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Profile: Russell Oxendine
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User Name: Russell Oxendine
Forum Rank: Newbie
Gender: None Specified
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Joined: Saturday, May 15, 2021
Last Visit: Wednesday, June 16, 2021 4:15:10 PM
Number of Posts: 12
[0.00% of all post / 0.34 posts per day]
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  Last 10 Posts
Topic: compromise peace
Posted: Wednesday, June 16, 2021 4:14:04 PM
Semi-Peace!...Think Pray
Topic: Carbon-14-dated dinosaur bones
Posted: Wednesday, June 16, 2021 4:08:13 PM
Reiko07 wrote:
thar wrote:
... carbon-14 dating only works up to 40,000 or 50,000 years,

I disagree. Carbon-14 dating is totally unreliable.

thar wrote:
... the remaining ones gradually became extinct or evolved into birds, the group with that name ended.

I don't think anybody has proved that.




Agree!...
Topic: Can the period be placed inside the quotation marks?
Posted: Thursday, June 10, 2021 8:55:40 PM
Either or...
Topic: CO2 is at its highest level in 4 million years
Posted: Tuesday, June 8, 2021 1:54:10 PM
How can we know what the levels were 4 million years ago?...
Topic: let go and let God
Posted: Sunday, June 6, 2021 11:51:08 AM
monamagda wrote:


Emel Rapchan wrote:



Beautiful quotes!!!!...Really enjoyed them!!!
Topic: Paradigm Shift
Posted: Sunday, June 6, 2021 11:42:32 AM
I ONLY see a duck...
Topic: Antarctica is melting
Posted: Friday, June 4, 2021 2:03:17 PM
I concur with FounDit!...
Topic: stars exploding with a very specific mass ...
Posted: Monday, May 31, 2021 4:04:12 PM
FounDit wrote:
Reiko07 wrote:
The mysterious substance known as dark energy thought to be pushing the universe apart at ever greater speeds may be nothing more than an artefact of our acceleration through a local patch of the universe. That is the controversial claim of a group of physicists who reckon they have found flaws in the evidence underpinning the Nobel-prize winning discovery of cosmic acceleration. The dispute centres on exploded stars known as type Ia supernovae, which allow researchers to calculate cosmic distances and rates of expansion.

Type Ia supernovae are known as “standard candles” since they are generated by stars exploding with a very specific mass and therefore known absolute brightness. By observing these objects’ apparent brightness, astronomers can work out how far they are (in space and therefore time), and by combining that information with the red shift in their emitted light can then calculate how fast the universe was expanding at that point in time.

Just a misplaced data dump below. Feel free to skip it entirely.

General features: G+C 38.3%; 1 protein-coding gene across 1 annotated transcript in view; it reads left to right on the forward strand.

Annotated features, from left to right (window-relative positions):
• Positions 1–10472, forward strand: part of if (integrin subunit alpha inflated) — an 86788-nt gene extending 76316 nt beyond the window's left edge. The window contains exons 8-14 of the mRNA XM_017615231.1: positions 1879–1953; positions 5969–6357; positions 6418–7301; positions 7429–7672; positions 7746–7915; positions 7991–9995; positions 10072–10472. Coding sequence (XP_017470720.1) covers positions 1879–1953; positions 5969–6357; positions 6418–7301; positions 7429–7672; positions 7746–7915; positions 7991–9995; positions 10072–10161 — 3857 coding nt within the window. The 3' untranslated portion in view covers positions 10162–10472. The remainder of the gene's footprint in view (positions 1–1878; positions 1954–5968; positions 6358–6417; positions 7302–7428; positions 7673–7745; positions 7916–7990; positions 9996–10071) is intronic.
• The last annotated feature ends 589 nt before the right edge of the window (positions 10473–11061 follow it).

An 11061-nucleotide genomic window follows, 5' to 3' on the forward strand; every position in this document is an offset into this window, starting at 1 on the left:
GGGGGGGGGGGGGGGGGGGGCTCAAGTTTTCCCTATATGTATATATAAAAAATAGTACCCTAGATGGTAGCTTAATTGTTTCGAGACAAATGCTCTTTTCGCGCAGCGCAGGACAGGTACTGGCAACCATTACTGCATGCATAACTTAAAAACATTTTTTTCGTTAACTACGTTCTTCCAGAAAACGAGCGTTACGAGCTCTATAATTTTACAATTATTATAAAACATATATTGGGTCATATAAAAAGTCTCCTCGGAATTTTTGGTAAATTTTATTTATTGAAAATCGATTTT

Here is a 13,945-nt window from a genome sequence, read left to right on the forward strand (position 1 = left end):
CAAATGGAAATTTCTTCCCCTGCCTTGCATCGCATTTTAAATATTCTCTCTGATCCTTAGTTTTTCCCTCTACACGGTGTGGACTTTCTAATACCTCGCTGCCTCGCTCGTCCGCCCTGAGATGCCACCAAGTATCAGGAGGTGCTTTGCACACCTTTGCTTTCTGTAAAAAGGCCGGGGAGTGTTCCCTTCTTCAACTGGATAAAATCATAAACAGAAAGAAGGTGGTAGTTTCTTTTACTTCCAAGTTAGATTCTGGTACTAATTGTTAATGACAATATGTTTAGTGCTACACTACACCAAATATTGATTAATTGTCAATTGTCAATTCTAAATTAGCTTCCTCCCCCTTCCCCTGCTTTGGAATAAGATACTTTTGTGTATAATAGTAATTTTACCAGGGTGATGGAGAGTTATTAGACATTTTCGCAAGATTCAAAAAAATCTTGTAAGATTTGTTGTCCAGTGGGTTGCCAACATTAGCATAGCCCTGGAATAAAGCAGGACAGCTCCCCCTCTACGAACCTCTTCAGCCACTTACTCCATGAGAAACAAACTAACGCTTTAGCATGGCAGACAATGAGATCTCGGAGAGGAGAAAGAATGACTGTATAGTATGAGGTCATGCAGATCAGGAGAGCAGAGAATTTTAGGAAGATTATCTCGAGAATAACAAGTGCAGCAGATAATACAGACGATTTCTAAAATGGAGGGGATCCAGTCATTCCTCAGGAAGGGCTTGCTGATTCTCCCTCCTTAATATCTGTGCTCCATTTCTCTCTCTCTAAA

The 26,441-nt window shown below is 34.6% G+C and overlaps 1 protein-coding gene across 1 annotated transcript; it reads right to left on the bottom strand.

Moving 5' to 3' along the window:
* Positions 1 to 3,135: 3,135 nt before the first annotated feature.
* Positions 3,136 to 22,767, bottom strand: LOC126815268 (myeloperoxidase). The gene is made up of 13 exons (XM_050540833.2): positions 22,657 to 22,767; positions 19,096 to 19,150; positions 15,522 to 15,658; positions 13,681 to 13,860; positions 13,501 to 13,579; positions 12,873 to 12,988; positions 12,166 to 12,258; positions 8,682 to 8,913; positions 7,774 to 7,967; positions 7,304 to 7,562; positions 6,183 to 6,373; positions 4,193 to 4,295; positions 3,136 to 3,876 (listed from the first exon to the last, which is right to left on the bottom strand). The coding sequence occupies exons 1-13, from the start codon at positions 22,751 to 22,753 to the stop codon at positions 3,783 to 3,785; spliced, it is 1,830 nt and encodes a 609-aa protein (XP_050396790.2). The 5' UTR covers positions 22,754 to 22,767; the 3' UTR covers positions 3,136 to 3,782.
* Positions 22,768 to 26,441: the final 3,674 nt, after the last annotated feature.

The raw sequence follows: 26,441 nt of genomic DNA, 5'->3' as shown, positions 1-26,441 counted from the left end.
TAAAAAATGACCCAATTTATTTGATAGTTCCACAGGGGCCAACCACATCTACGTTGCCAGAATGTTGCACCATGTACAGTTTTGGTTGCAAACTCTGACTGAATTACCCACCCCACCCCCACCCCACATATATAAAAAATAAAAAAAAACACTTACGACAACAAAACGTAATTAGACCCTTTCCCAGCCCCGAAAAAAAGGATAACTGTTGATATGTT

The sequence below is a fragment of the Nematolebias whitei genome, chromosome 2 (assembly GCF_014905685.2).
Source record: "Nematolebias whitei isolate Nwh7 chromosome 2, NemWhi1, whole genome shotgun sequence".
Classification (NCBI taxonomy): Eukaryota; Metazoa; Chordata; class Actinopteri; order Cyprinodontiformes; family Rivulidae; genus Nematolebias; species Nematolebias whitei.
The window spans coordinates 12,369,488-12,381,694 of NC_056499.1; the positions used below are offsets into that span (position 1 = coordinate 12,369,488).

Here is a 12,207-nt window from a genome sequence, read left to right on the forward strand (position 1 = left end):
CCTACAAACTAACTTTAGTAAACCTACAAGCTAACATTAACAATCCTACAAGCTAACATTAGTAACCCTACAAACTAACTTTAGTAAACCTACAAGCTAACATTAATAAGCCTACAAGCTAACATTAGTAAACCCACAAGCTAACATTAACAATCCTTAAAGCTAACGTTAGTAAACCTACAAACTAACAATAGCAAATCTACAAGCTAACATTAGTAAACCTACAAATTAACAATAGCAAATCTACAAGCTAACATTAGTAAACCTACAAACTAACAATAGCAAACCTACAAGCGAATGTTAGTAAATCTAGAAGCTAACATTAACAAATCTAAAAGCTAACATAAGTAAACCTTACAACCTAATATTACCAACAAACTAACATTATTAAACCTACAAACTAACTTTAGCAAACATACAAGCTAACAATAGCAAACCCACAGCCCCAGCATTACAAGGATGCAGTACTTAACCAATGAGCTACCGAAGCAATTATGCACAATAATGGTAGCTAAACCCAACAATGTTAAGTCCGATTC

https://physicsworld.com/a/dark-energy-debate-reignited-by-controversial-analysis-of-supernovae-data/

Question: Is exploding a present participle or a gerund?

It looks like a present participle to me.



Ditto!
Topic: What does "two distinct visitors" mean?
Posted: Thursday, May 27, 2021 3:22:57 PM
thar wrote:
Distinct is not the right word, I think they mean different - . ie no more than two individuals.
The same person can visit many times, and only counts as one visitor.



agree!
Topic: unexplained anxiety attacks
Posted: Friday, May 21, 2021 11:16:28 AM
thar wrote:
the term 'anxiety attack' is a known compound noun. Like a 'heart attack'. So these are anxiety attacks that are unexplained. Ie you don't know why you are having an anxiety attack.

it is not an attack of unexplained anxiety, because an attack of anxiety is different from an 'anxiety attack', which is a specific set of symptoms.

So although grammatically you might read it as attack of unexpected anxiety, where 'unexplained' modifies 'anxiety' it is actually like an "unexpected heart attack". It is the attack that is unexpected, not the heart!



In this case it actually produces a similar result of meaning, because the anxiety comes on unexpectedly. What is specific to that meaning though is that it causes a specific 'anxiety attack' with a specific set of symptoms.


If I suddenly get worried about something, I might have an attack of anxiety. I am worried, distracted, anxious.

I have trouble breathing, racing heart, chest pain, feel I am going to pass out - that is an anxiety attack. (not within my personal knowledge, but you get the point). That can be expected sometimes. If a person scared of small spaces is trapped in a lift, it is expected that they might have an anxiety attack. That is not neurosis. But if the fears are generated more randomly, then the attacks might be unexpected. That is neurosis.




My explanation veered rather more into medicine than I had intended, and I really know nothing about this area of medicine, so I might have got major points wrong there.
But in answering your question, that part I am confident about.






I concur!....Nice explanation!...